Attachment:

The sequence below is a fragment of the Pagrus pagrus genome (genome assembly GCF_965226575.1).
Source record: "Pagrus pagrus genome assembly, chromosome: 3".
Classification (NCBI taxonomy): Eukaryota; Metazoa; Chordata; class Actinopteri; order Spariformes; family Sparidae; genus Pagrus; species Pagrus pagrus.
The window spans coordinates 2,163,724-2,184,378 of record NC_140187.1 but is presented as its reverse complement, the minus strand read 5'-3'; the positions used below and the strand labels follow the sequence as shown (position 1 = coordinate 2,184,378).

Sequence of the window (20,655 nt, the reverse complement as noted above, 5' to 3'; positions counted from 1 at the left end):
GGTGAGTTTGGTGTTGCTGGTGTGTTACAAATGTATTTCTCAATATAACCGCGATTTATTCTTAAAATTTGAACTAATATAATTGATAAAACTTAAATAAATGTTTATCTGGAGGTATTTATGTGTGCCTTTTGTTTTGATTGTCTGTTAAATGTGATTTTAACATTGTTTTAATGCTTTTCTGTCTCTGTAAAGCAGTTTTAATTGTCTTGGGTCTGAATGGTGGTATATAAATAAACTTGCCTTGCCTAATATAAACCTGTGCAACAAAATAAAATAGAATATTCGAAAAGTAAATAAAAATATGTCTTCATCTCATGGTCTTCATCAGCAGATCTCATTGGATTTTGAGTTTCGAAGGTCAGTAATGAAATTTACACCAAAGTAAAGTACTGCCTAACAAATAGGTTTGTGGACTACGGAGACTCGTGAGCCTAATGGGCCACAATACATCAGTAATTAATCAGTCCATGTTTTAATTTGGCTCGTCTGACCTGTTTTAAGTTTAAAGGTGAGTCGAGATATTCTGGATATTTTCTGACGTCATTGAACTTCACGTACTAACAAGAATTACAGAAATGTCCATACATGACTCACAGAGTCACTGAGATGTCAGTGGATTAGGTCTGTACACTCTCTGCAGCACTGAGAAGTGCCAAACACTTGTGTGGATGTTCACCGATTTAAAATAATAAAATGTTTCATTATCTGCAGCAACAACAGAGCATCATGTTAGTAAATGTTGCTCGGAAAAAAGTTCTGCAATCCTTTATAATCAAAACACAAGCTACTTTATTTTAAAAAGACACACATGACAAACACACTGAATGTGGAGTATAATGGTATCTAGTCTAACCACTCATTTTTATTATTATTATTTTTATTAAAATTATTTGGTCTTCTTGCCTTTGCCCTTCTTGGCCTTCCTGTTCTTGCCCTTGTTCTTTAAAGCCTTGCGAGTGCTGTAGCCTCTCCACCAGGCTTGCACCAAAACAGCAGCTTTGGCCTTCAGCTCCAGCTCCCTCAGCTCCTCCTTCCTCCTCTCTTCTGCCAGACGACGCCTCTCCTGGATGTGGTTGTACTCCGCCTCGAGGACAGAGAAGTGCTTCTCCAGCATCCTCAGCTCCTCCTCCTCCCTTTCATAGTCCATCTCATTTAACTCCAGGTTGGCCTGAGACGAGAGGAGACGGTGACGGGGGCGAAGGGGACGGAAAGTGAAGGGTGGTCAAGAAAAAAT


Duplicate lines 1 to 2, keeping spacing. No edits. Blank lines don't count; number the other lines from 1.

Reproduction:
The sequence below is a fragment of the Pagrus pagrus genome (genome assembly GCF_965226575.1).
Source record: "Pagrus pagrus genome assembly, chromosome: 3".